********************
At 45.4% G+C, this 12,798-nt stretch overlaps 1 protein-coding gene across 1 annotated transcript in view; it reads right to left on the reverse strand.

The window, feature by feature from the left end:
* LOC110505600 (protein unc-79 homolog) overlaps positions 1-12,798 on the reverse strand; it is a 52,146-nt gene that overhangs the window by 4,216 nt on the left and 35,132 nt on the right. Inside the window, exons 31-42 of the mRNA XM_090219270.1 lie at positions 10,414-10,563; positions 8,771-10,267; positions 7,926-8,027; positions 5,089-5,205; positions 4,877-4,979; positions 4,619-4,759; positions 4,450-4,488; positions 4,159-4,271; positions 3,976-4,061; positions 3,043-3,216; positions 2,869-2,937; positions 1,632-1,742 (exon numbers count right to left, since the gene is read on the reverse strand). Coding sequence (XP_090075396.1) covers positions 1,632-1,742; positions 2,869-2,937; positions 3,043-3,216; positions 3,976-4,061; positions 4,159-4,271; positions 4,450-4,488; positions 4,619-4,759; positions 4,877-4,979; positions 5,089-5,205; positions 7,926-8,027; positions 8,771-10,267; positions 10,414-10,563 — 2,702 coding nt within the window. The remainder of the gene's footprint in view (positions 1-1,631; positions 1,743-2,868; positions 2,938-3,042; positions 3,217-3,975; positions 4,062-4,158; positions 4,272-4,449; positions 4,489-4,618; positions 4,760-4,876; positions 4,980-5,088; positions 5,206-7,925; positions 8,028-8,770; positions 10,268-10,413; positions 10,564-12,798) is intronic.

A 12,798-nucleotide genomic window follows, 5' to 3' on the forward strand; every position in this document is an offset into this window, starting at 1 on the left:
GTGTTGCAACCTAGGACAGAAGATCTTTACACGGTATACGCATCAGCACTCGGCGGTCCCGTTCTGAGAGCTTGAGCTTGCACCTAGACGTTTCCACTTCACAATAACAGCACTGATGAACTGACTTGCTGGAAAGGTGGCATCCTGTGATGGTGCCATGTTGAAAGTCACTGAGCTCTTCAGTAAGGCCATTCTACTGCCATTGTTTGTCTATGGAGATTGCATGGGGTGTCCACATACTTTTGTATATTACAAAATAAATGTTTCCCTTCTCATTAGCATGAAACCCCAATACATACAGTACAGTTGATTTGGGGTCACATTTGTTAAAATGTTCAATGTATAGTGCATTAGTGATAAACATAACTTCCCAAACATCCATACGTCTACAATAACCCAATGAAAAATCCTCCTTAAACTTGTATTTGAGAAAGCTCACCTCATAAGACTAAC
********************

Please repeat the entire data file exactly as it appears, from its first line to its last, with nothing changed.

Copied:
At 45.4% G+C, this 12,798-nt stretch overlaps 1 protein-coding gene across 1 annotated transcript in view; it reads right to left on the reverse strand.

The window, feature by feature from the left end:
* LOC110505600 (protein unc-79 homolog) overlaps positions 1-12,798 on the reverse strand; it is a 52,146-nt gene that overhangs the window by 4,216 nt on the left and 35,132 nt on the right. Inside the window, exons 31-42 of the mRNA XM_090219270.1 lie at positions 10,414-10,563; positions 8,771-10,267; positions 7,926-8,027; positions 5,089-5,205; positions 4,877-4,979; positions 4,619-4,759; positions 4,450-4,488; positions 4,159-4,271; positions 3,976-4,061; positions 3,043-3,216; positions 2,869-2,937; positions 1,632-1,742 (exon numbers count right to left, since the gene is read on the reverse strand). Coding sequence (XP_090075396.1) covers positions 1,632-1,742; positions 2,869-2,937; positions 3,043-3,216; positions 3,976-4,061; positions 4,159-4,271; positions 4,450-4,488; positions 4,619-4,759; positions 4,877-4,979; positions 5,089-5,205; positions 7,926-8,027; positions 8,771-10,267; positions 10,414-10,563 — 2,702 coding nt within the window. The remainder of the gene's footprint in view (positions 1-1,631; positions 1,743-2,868; positions 2,938-3,042; positions 3,217-3,975; positions 4,062-4,158; positions 4,272-4,449; positions 4,489-4,618; positions 4,760-4,876; positions 4,980-5,088; positions 5,206-7,925; positions 8,028-8,770; positions 10,268-10,413; positions 10,564-12,798) is intronic.

A 12,798-nucleotide genomic window follows, 5' to 3' on the forward strand; every position in this document is an offset into this window, starting at 1 on the left:
GTGTTGCAACCTAGGACAGAAGATCTTTACACGGTATACGCATCAGCACTCGGCGGTCCCGTTCTGAGAGCTTGAGCTTGCACCTAGACGTTTCCACTTCACAATAACAGCACTGATGAACTGACTTGCTGGAAAGGTGGCATCCTGTGATGGTGCCATGTTGAAAGTCACTGAGCTCTTCAGTAAGGCCATTCTACTGCCATTGTTTGTCTATGGAGATTGCATGGGGTGTCCACATACTTTTGTATATTACAAAATAAATGTTTCCCTTCTCATTAGCATGAAACCCCAATACATACAGTACAGTTGATTTGGGGTCACATTTGTTAAAATGTTCAATGTATAGTGCATTAGTGATAAACATAACTTCCCAAACATCCATACGTCTACAATAACCCAATGAAAAATCCTCCTTAAACTTGTATTTGAGAAAGCTCACCTCATAAGACTAAC